Miriam: What is VP Binay afraid of?

Vice President Jejomar Binay hits back at his accusers during a televised press conference at the PICC in Pasay City on Thursday, September 18. Binay denied receiving kickbacks from the construction of the Makati City Hall Building II and from other projects in the city during his term as mayor. (MNS photo)

Vice President Jejomar Binay hits back at his accusers during a televised press conference at the PICC in Pasay City on Thursday, September 18. Binay denied receiving kickbacks from the construction of the Makati City Hall Building II and from other projects in the city during his term as mayor. (MNS photo)

MANILA (Mabuhay) – If Vice President Jejomar Binay has truth to tell, what is he afraid of?

This was the question asked by Senator Miriam Defensor Santiago Wednesday as the Vice President continues to refuse to attend the Senate blue ribbon subcommittee hearings on the alleged overpricing in the construction of the Makati City Hall Building II.

Santiago said Binay appeared to be content in defending himself by delivering speeches accusing his critics of lying.

“That is not sufficient. He must present his own evidence because, if he continues to keep silent in the Senate hearing, then I will have to cite a 2002 Supreme Court ruling: To us, respondent is not at all interested in clearing his name or simply had nothing to say in his defense,” Santiago in her speech during the Women Celebration of Life and Faith event at the Philippine Christian University in Manila.

On Binay’s apprehension that his critics and accusers will just use the Senate to humiliate him, Santiago said they cannot do it because the Constitution requires senators to respect “the rights of persons appearing in, or affected, by such inquiries.”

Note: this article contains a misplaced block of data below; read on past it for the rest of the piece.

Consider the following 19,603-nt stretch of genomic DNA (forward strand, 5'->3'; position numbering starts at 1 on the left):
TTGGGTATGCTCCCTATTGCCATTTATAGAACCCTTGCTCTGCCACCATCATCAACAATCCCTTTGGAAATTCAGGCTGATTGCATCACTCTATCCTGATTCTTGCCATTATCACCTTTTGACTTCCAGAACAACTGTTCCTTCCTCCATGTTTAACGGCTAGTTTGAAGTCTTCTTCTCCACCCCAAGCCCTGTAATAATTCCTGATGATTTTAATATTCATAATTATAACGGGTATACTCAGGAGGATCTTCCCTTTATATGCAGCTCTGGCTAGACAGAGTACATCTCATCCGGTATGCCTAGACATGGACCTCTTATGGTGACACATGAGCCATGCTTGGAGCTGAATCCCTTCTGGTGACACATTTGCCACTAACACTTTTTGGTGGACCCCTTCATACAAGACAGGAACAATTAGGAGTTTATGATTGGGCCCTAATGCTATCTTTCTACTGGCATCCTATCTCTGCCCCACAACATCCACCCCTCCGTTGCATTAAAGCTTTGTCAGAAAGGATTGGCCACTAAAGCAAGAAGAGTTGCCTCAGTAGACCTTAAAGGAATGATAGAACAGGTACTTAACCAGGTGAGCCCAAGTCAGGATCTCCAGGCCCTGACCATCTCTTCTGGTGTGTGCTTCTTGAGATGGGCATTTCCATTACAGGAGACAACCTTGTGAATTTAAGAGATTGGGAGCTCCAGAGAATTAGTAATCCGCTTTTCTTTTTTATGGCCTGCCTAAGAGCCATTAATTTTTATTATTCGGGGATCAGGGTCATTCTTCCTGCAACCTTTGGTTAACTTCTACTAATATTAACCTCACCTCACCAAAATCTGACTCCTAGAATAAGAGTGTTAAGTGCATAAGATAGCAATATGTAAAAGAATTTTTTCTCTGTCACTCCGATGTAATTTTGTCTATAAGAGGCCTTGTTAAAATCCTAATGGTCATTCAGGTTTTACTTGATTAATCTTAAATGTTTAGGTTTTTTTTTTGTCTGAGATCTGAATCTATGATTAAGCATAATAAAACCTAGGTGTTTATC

“Hence, I do not approve of this curious tendency to be so taciturn, in the face of such damaging charges against his moral character,” she said.

She added that the SC ruled in 1998 that “silence gives consent.”

“The natural instinct of man compels him to resist an unfounded claim or imputation and defend himself. It is totally against our human nature to just remain reticent and say nothing in the face of false accusations. Hence, silence in such cases is always construed as implied admission of truth,” Santiago quoted an SC ruling.

She also said that it is public opinion and not the Senate subcommittee, that will make a finding on whether Binay is guilty of the accusations against him.

“A Senate committee does not promulgate findings of guilt or innocence. If a criminal charge is involved, all that the committee can do is endorse the case for preliminary investigation of the criminal aspect of the case to the Ombudsman or to the Secretary of Justice,” she said.

“Hence, for me as a concerned citizen, it is essential, even vital for Binay to adduce evidence on his behalf at the Senate hearing,” said Santiago.

She further said that silence of Binay and his lawyer to present counter-evidence is alarming.

“So far, because of his repeated appearance in the Senate hearings, it is (former Vice Mayor Ernesto) Mercado who should be credited for positive testimony. His statements are based on facts supported by documents and replete with details-factors which, in jurisprudence, are considered as indicators of truth,” the senator said.  (MNS)

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